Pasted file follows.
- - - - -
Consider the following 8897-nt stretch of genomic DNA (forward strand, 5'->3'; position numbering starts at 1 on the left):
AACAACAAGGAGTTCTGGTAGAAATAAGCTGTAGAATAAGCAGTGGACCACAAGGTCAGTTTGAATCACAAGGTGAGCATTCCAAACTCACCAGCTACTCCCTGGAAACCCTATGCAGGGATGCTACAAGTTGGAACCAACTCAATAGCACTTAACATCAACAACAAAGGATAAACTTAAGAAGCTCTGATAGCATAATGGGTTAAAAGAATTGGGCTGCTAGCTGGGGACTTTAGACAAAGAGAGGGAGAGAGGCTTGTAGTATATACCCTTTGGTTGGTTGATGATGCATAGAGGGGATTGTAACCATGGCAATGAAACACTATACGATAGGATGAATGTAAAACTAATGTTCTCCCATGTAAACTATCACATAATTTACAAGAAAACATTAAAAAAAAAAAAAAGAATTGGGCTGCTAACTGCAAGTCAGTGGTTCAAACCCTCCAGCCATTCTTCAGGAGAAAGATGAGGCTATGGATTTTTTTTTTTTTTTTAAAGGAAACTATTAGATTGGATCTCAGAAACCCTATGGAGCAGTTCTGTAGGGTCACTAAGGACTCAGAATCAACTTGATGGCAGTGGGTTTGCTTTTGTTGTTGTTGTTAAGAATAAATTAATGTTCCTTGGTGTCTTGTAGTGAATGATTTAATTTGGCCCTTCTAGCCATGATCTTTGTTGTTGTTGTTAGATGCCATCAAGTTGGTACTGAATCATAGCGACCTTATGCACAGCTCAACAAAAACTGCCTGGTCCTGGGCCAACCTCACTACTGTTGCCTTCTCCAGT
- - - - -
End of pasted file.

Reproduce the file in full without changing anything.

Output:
Consider the following 8897-nt stretch of genomic DNA (forward strand, 5'->3'; position numbering starts at 1 on the left):
AACAACAAGGAGTTCTGGTAGAAATAAGCTGTAGAATAAGCAGTGGACCACAAGGTCAGTTTGAATCACAAGGTGAGCATTCCAAACTCACCAGCTACTCCCTGGAAACCCTATGCAGGGATGCTACAAGTTGGAACCAACTCAATAGCACTTAACATCAACAACAAAGGATAAACTTAAGAAGCTCTGATAGCATAATGGGTTAAAAGAATTGGGCTGCTAGCTGGGGACTTTAGACAAAGAGAGGGAGAGAGGCTTGTAGTATATACCCTTTGGTTGGTTGATGATGCATAGAGGGGATTGTAACCATGGCAATGAAACACTATACGATAGGATGAATGTAAAACTAATGTTCTCCCATGTAAACTATCACATAATTTACAAGAAAACATTAAAAAAAAAAAAAAGAATTGGGCTGCTAACTGCAAGTCAGTGGTTCAAACCCTCCAGCCATTCTTCAGGAGAAAGATGAGGCTATGGATTTTTTTTTTTTTTTTAAAGGAAACTATTAGATTGGATCTCAGAAACCCTATGGAGCAGTTCTGTAGGGTCACTAAGGACTCAGAATCAACTTGATGGCAGTGGGTTTGCTTTTGTTGTTGTTGTTAAGAATAAATTAATGTTCCTTGGTGTCTTGTAGTGAATGATTTAATTTGGCCCTTCTAGCCATGATCTTTGTTGTTGTTGTTAGATGCCATCAAGTTGGTACTGAATCATAGCGACCTTATGCACAGCTCAACAAAAACTGCCTGGTCCTGGGCCAACCTCACTACTGTTGCCTTCTCCAGT